Zhang appealed, and her appeal was heard by a three-judge panel of this court. The panel found no merit in Zhang's contention that the district court erred in rejecting Zhang's negligence and slander-of-title claims, but reversed as to Zhang's declaratory and quiet-title claims and costs. Zhang v. Recontrust Co., NA. (Zhang II ), Docket Nos. 52326/52835 (Order of Reversal and Remand, February 26, 2010). It held that Zhang's lis pendens put Countrywide on inquiry notice as to Zhang's suit against Sorichetti. Thus, the panel accepted Zhang's argument that " the district court erred in ... concluding that Zhang's lis pendens

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should not be given priority over [Countrywide's] deeds of trust." Id. " Since it was error for the district court to conclude that the deeds of trust had priority over the lis pendens," the Zhang II panel wrote, " the district court's determination that title could not be quieted in Zhang's name because of the priority of the deeds of trust on the Property was also error." Id. The order and remittitur in Zhang II state that we " ORDER the judgment of the district court REVERSED and REMAND this matter to the district court for proceedings consistent with this order." Id.

Both sides filed petitions for panel rehearing and, when these were denied, for en banc reconsideration, Zhang challenged the panel's rejection of her negligence and slander-of-title claims, while Countrywide challenged the panel's decision that the lis pendens gave it constructive notice of Zhang's specific performance claim against Sorichetti. The parties questioned a footnote in Zhang II that stated, " Because we order the district court's judgment reversed, we vacate the district court's award of costs. We therefore remand to the district court to make a determination of whether attorney fees and costs are appropriate pending the outcome of the new trial." Id. (emphasis added). They asked the court to clarify the " new trial" the footnote alluded to.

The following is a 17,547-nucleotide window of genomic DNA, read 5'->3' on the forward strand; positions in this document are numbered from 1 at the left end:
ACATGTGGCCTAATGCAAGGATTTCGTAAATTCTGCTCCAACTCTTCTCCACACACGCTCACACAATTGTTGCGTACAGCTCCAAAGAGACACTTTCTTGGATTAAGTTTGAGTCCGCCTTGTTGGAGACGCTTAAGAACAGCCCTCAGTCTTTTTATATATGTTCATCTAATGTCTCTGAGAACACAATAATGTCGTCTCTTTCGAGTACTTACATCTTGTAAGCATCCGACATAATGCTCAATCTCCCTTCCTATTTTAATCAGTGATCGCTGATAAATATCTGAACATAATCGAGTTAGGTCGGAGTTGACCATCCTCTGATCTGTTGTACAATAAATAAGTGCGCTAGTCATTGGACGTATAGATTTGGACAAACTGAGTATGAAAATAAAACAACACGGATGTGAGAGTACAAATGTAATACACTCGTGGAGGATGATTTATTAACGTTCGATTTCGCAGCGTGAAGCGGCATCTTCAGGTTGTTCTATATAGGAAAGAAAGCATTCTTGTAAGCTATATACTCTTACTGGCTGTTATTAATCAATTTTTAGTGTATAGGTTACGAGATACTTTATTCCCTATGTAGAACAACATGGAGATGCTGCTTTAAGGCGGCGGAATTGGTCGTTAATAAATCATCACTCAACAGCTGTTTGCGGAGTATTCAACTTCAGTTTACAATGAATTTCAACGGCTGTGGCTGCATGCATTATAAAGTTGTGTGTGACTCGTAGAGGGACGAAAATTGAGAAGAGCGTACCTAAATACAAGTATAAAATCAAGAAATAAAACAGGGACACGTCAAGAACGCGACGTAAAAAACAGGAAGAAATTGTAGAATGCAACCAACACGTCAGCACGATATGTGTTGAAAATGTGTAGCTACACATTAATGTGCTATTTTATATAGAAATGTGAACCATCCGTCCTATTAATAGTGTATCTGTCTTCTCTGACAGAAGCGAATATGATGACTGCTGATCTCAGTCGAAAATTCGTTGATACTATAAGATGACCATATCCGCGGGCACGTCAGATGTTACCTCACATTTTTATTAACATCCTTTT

The en banc court denied reconsideration, over Justice Hardesty's dissent. In doing so, it modified the questioned footnote to delete the reference to a " new trial." As modified, the footnote read: " We therefore remand this matter to the district court to determine whether attorney fees and costs are appropriate in light of this order." Zhang v. Recontrust Co., N.A., Docket Nos. 52326/52835 (Order Denying En Banc Reconsideration and Modifying Prior Order, November 17, 2010). Otherwise, the en banc court left the panel order unchanged.

On remand, Countrywide asked the district court for a decision on equitable subrogation. The district court acknowledged the undecided equitable subrogation claim but stated that it did not " feel it [could] award equitable subrogation [since] it was not given jurisdiction to do so by the Supreme Court's Decision reversing and remanding this matter." The district court then entered judgment as follows: " Upon recordation of this Judgment, Lanlin Zhang shall be recognized in all official records as the owner of [property address]." The court also awarded most of what Zhang requested in fees and costs.

Countrywide filed a motion to alter or amend the judgment. It argued that not granting equitable subrogation meant that Zhang acquired the Property without paying off the debt to which it already was subject when she agreed to buy it. The district court pondered why " a person should get a free home." But it reiterated that, since the panel order did not give " any guidance as to how to handle the equitable subrogation issue whatsoever," it felt constrained to deny relief.

Countrywide appealed and Zhang cross-appealed.[5]



Nevada recognizes the doctrine of equitable subrogation as formulated in section 7.6 of the Restatement (Third) of Property: Mortgages (1997). Am. Sterling Bank v. Johnny Mgmt. LV, Inc., 126 Nev. ___, ___, 245 P.3d 535, 539 (2010). Equitable subrogation " permits ‘ a person who pays off an encumbrance to assume the same priority position as the holder of the previous encumbrance,’ " Houston v. Bank of Am. Fed. Sav. Bank, 119 Nev. 485, 488, 78 P.3d 71, 73 (2003) (quoting Mort v. United States, 86 F.3d 890, 893 (9th Cir.1996)), so long as the payor (1) " reasonably expected to receive a security interest in the real estate with the priority of the mortgage being discharged, and [ (2) ] subrogation [does] not materially prejudice the holders of intervening interests in the real estate." Restatement (Third) of